Porcelain, Eclipse Theatre Company. Everything in Chay Yew's Porcelain works to isolate murder suspect John Lee, a gay Asian teen from London's East End who endures all the invisibility of minority men in a xenophobic land. Accordingly, the crime scene is a Bethnal Green lavatory where gays, bisexuals, and closet cases engage in risky "cottaging"--sharing anonymous sex with imperfect strangers.

For Lee it's an active kind of invisibility.

Yew is too wise to analyze the murder of the closeted gay man Lee believed loved him. Instead he surrounds Lee with an insidious racism, the sort that drove Native Son's Bigger Thomas to kill (the title refers to the coldness of Caucasians as well as to urinals). Exploiting the crime O.J.-style are closet-case cops, a slimebucket TV reporter, and a lawyer who sells his client's confidences. Actually confronting the crime are Lee's anguished father and a prison psychiatrist helping Lee to recall the crime. One graphic scene of promiscuity in particular, which is played in the dark, is bitter proof that Lee will never be one of the pretty white boys he so envies.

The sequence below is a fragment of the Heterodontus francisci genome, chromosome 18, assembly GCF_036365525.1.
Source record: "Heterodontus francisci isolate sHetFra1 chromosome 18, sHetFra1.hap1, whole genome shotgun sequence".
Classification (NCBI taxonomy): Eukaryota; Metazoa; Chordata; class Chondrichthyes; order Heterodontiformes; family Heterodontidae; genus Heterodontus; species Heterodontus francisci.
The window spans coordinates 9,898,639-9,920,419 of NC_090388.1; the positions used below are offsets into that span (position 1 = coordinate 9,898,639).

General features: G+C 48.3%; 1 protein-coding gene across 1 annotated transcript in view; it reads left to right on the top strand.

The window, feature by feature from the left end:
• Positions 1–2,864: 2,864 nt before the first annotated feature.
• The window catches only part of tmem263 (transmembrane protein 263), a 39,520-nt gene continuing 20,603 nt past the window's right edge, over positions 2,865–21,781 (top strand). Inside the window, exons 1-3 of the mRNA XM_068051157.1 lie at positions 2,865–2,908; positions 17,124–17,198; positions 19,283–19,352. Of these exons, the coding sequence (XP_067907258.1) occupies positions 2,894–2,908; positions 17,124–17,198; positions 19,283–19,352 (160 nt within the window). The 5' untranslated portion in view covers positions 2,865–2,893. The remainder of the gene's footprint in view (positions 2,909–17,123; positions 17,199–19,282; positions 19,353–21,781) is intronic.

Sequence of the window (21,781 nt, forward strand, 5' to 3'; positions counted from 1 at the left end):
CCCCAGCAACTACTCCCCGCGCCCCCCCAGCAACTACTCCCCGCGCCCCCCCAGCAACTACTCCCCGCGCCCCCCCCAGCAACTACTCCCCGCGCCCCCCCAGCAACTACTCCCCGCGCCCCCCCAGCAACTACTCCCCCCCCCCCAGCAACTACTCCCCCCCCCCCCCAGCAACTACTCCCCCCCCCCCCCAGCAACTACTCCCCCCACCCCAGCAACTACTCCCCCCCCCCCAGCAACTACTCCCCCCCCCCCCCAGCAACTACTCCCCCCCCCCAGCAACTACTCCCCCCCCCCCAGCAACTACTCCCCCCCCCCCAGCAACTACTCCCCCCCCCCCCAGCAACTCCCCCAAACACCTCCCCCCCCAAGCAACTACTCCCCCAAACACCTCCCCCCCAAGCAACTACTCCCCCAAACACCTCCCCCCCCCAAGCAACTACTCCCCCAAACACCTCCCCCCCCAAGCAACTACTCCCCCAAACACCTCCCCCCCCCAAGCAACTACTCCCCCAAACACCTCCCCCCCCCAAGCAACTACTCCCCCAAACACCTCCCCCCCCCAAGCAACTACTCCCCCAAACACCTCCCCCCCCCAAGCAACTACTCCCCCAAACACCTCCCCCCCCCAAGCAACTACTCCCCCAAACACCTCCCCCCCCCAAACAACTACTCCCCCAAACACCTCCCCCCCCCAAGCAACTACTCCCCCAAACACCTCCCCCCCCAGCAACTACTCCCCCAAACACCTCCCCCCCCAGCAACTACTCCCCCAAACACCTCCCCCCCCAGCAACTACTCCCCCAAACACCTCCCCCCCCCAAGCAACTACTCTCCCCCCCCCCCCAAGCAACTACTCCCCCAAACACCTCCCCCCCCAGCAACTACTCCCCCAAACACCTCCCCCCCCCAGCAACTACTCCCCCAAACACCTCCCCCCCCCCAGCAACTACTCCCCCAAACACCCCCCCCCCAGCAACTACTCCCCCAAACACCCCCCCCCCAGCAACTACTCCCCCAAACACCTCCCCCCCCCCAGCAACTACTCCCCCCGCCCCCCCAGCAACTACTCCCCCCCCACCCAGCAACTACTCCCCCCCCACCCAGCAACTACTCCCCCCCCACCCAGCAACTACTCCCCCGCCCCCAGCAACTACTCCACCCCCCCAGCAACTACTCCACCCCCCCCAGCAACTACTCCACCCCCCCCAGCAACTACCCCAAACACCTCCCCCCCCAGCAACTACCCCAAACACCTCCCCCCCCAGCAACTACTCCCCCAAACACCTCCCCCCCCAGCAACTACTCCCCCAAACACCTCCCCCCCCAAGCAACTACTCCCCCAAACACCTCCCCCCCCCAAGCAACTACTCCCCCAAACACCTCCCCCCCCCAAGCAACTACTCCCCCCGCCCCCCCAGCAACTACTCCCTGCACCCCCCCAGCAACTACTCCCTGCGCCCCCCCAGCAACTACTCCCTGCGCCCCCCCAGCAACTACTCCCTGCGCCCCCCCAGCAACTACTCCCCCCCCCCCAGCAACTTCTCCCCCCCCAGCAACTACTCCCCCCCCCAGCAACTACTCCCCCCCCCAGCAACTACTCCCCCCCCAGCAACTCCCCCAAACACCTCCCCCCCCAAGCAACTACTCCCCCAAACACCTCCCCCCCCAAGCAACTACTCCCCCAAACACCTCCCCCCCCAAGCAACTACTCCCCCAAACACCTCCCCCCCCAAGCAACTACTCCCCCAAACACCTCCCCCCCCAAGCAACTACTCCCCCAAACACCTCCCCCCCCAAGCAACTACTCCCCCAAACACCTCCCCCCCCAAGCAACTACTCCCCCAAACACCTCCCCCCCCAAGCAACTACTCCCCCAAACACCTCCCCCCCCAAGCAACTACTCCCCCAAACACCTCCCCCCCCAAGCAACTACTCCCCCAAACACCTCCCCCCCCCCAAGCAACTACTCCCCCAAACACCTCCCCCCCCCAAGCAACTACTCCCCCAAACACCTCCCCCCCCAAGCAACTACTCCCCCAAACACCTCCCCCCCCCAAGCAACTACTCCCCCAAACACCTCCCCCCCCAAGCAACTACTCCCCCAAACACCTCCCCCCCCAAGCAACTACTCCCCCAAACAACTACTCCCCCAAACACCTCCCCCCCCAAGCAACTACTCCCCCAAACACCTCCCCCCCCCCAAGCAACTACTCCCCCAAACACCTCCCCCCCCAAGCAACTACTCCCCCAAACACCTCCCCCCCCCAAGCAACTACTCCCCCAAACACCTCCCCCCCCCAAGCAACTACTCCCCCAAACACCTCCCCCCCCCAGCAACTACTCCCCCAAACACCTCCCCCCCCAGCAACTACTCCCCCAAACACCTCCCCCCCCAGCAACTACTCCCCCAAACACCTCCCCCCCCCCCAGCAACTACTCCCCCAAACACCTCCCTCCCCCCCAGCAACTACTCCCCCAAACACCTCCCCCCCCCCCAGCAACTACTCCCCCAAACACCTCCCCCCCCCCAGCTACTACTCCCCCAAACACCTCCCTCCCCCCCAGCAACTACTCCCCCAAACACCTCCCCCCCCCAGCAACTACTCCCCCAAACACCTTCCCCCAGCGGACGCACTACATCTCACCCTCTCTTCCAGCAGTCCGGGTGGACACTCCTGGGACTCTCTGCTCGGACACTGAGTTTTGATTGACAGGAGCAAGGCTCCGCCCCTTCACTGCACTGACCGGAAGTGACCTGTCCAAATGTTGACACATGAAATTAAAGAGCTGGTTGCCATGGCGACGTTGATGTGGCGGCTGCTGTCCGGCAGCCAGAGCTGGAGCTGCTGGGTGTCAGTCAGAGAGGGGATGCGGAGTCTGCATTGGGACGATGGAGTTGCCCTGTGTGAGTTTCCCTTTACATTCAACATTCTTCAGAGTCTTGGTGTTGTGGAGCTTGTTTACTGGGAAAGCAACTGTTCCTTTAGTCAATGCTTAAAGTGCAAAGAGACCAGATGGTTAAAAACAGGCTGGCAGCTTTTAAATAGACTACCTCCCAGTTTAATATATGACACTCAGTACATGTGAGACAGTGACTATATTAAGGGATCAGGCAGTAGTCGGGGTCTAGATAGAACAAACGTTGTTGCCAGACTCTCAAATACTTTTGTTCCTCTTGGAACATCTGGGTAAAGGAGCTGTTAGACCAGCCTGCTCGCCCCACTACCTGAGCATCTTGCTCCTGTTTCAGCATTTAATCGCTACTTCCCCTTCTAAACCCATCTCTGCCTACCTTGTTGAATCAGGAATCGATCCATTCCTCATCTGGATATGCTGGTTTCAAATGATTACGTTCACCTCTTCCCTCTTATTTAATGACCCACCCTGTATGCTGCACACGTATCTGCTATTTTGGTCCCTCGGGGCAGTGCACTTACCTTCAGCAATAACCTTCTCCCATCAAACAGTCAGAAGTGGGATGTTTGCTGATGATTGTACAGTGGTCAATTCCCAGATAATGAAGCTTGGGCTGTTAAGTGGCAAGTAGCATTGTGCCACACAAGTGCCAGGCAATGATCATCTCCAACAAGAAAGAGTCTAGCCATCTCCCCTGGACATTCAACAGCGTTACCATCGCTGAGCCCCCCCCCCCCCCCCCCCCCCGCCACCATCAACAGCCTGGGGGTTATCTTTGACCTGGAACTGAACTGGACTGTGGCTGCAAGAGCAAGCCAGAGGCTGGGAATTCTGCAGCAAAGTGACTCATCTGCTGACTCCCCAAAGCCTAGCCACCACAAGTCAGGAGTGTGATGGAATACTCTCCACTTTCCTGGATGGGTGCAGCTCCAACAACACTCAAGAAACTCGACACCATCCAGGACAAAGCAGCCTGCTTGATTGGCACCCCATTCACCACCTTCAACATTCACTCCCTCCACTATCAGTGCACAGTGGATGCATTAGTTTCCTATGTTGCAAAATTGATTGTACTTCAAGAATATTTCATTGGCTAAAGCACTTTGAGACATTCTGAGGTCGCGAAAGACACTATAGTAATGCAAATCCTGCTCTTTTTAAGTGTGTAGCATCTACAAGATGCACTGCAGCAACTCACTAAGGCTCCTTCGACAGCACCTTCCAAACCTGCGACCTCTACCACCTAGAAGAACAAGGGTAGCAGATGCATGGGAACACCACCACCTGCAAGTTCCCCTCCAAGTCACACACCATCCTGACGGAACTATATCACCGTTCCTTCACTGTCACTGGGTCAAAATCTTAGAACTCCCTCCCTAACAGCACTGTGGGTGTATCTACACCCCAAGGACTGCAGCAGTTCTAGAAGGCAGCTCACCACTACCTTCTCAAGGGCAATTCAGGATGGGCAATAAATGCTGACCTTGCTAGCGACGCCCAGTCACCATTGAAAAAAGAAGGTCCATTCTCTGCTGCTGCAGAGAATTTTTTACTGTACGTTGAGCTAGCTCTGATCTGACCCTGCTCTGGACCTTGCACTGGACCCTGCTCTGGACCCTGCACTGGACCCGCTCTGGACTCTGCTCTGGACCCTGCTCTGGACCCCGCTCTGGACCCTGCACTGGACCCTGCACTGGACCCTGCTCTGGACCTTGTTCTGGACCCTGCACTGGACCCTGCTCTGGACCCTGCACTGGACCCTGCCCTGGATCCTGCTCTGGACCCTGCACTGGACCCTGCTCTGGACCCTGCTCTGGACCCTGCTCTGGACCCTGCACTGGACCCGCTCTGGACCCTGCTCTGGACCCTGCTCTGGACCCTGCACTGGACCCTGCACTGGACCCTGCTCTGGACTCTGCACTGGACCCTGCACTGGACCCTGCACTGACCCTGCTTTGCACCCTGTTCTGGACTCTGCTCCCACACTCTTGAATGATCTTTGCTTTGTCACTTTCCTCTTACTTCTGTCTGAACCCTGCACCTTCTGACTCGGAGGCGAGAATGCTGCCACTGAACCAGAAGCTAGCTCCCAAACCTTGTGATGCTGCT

Taut and troubling, this extraordinary "voice play" by Asian British playwright Yew--an off-night production in Eclipse Theatre Company's Satellite Series--is stunningly staged by Jay Paul Skelton. For 90 minutes the four voices, playing many characters, register like a heartbeat every bitter irony, trenchant indictment, and cold cruelty in Yew's hammered-down crime of culture. James Sie as Lee, folding red paper into origami cranes (forlorn symbols of hope), fuses battered love with an anger that's more affecting for being muted. His triumph crowns a staging that can nail you to your seat.

Art accompanying story in printed newspaper (not available in this archive): photo/John Bridges.

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